Algorithm Teaches Itself To Be a Better Gamer than You

Playing Breakout on an old Atari 2600 might not seem like cutting-edge computing, but it is when a computer algorithm learns on its own how to play that and other games as well as humans. In a paper published Thursday in the journal Nature, researchers from Google-owned DeepMind describe how their "deep Q-network," or DQN, did better than any previous machine-learning algorithms in mastering 43 of 49 classic Atari video games.

Starting with just the pixels on the game screen, a set of available actions and a reward system as an incentive for earning higher game scores, DQN was able to figure out such games as Breakout, Enduro racing, Pong, Space Invaders, River Raid and Q*bert. In half of the games, the algorithm "learned" how to play at "more than 75 percent of the level of a professional human player."

DeepMind, founded in 2011 and based in London, was acquired by Google in early 2014 (reports put the sales price at between $400 million and $650 million). The company researches machine learning and artificial intelligence, something with which Google has long been interested.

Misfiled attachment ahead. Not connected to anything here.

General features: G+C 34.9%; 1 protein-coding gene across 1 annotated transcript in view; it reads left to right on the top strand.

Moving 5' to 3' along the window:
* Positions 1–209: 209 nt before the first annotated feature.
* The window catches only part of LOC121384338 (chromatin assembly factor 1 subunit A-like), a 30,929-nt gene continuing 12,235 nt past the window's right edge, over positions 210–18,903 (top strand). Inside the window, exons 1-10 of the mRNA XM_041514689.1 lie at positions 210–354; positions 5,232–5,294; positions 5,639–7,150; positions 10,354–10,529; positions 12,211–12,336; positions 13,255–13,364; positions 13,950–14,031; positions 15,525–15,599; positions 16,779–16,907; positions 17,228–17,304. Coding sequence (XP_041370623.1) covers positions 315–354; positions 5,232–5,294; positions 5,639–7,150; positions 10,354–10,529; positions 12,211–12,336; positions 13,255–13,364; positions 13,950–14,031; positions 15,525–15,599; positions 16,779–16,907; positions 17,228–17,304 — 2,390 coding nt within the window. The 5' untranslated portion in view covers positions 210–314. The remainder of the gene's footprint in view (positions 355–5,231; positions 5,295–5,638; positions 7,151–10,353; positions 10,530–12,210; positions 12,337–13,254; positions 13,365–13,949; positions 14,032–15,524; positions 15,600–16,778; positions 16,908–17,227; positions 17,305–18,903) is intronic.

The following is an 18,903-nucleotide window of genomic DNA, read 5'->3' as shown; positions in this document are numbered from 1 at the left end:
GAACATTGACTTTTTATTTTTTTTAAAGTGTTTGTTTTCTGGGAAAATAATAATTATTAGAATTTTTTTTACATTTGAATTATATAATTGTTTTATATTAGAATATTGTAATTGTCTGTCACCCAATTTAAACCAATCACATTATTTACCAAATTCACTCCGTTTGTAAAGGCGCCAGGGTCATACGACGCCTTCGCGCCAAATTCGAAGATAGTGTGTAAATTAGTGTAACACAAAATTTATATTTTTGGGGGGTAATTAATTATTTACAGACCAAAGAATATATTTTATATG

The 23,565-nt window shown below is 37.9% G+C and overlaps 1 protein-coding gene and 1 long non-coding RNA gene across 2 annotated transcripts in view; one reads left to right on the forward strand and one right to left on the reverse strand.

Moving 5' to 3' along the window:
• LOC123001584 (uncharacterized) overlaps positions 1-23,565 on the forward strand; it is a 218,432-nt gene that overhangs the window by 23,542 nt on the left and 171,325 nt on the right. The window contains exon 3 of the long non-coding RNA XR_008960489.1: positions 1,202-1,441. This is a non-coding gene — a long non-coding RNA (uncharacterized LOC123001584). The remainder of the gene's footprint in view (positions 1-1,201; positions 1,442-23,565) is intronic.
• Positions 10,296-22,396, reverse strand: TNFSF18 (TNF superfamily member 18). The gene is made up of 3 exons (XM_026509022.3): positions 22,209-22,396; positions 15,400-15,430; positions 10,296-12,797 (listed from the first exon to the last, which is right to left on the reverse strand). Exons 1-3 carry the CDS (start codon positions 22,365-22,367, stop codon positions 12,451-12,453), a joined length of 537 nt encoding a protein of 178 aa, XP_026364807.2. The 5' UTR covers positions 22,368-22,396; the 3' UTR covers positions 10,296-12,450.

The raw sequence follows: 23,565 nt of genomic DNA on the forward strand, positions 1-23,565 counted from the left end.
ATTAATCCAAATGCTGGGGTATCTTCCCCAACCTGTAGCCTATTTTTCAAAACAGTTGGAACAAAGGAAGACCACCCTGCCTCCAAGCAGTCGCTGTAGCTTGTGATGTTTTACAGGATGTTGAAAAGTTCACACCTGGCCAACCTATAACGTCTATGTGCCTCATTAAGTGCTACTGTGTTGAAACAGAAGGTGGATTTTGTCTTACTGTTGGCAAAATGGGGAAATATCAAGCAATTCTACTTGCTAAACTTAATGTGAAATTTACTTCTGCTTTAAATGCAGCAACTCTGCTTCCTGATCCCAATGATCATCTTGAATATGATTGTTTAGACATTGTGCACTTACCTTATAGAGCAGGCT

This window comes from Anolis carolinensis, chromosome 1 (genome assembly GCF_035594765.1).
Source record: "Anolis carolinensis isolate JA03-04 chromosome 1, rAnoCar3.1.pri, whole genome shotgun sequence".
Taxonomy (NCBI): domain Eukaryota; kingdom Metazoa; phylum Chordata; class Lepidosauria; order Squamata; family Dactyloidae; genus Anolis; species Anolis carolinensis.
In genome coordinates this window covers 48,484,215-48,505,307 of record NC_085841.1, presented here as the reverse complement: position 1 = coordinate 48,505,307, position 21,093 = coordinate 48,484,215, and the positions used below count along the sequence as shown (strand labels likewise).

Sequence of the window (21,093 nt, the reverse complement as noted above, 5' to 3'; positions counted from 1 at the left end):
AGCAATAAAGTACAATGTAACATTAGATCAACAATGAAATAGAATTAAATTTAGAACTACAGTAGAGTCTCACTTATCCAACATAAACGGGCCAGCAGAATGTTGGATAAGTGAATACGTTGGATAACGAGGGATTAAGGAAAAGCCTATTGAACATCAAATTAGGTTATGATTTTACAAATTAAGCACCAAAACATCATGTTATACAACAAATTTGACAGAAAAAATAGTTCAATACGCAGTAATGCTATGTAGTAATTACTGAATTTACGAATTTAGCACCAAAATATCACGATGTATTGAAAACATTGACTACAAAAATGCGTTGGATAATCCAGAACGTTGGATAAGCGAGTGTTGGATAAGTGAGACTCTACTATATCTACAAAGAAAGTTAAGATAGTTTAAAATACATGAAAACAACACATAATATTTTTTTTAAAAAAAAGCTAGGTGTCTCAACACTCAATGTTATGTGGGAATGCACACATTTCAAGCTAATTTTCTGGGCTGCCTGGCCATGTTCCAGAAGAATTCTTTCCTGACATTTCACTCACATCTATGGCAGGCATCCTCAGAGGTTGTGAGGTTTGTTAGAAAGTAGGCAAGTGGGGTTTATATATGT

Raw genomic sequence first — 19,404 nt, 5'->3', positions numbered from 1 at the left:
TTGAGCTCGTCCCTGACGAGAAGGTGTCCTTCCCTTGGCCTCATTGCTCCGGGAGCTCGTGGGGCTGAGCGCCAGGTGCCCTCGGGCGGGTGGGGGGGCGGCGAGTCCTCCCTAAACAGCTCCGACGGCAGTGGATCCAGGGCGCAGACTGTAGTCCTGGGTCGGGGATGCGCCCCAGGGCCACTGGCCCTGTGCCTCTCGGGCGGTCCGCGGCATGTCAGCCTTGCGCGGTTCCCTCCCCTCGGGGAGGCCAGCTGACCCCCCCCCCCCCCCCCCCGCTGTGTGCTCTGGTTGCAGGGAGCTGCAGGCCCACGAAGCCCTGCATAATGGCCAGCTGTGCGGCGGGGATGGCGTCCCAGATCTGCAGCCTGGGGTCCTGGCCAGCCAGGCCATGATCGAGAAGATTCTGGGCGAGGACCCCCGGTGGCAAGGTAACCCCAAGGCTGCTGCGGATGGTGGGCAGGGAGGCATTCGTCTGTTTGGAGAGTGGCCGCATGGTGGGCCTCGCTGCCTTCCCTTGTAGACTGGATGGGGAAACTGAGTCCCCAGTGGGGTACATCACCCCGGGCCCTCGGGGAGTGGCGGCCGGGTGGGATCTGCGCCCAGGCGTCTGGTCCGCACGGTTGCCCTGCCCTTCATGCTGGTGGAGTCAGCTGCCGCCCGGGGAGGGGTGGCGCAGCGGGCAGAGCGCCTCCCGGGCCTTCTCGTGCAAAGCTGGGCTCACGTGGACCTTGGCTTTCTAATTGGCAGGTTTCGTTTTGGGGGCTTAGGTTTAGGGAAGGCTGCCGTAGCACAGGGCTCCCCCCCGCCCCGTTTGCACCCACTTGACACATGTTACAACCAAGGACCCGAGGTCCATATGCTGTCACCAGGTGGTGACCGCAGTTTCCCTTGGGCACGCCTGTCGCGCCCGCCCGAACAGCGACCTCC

An Eye on Smarter Google Apps

Describing the new game-learning research Wednesday in a post on Google's Research Blog, DeepMind's Dharshan Kumaran and Demis Hassabis said DQN could help lead to smarter computing with practical, daily applications for people.

"This work offers the first demonstration of a general purpose learning agent that can be trained end-to-end to handle a wide variety of challenging tasks, taking in only raw pixels as inputs and transforming these into actions that can be executed in real-time," Kumaran and Hassabis said. "This kind of technology should help us build more useful products -- imagine if you could ask the Google app to complete any kind of complex task ('Okay, Google, plan me a great...

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